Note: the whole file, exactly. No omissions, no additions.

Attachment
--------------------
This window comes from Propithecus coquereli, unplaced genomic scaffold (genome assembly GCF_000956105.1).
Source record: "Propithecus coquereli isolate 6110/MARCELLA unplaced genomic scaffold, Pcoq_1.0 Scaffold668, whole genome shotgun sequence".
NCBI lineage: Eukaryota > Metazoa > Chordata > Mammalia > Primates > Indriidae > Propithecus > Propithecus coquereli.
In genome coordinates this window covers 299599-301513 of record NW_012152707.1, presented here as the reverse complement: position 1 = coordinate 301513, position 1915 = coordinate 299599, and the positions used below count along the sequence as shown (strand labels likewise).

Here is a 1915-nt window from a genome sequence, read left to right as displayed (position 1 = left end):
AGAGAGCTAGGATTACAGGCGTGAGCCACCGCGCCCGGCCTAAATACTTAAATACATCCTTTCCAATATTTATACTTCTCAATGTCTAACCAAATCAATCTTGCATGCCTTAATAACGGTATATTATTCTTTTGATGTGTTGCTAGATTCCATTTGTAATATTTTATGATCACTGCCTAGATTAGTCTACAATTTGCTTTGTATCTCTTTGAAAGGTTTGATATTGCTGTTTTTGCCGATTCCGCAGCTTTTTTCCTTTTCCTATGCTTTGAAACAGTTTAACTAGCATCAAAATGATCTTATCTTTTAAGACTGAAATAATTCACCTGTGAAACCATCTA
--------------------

This window comes from Propithecus coquereli, unplaced genomic scaffold (genome assembly GCF_000956105.1).
Source record: "Propithecus coquereli isolate 6110/MARCELLA unplaced genomic scaffold, Pcoq_1.0 Scaffold668, whole genome shotgun sequence".
NCBI lineage: Eukaryota > Metazoa > Chordata > Mammalia > Primates > Indriidae > Propithecus > Propithecus coquereli.
In genome coordinates this window covers 299599-301513 of record NW_012152707.1, presented here as the reverse complement: position 1 = coordinate 301513, position 1915 = coordinate 299599, and the positions used below count along the sequence as shown (strand labels likewise).

Here is a 1915-nt window from a genome sequence, read left to right as displayed (position 1 = left end):
AGAGAGCTAGGATTACAGGCGTGAGCCACCGCGCCCGGCCTAAATACTTAAATACATCCTTTCCAATATTTATACTTCTCAATGTCTAACCAAATCAATCTTGCATGCCTTAATAACGGTATATTATTCTTTTGATGTGTTGCTAGATTCCATTTGTAATATTTTATGATCACTGCCTAGATTAGTCTACAATTTGCTTTGTATCTCTTTGAAAGGTTTGATATTGCTGTTTTTGCCGATTCCGCAGCTTTTTTCCTTTTCCTATGCTTTGAAACAGTTTAACTAGCATCAAAATGATCTTATCTTTTAAGACTGAAATAATTCACCTGTGAAACCATCTA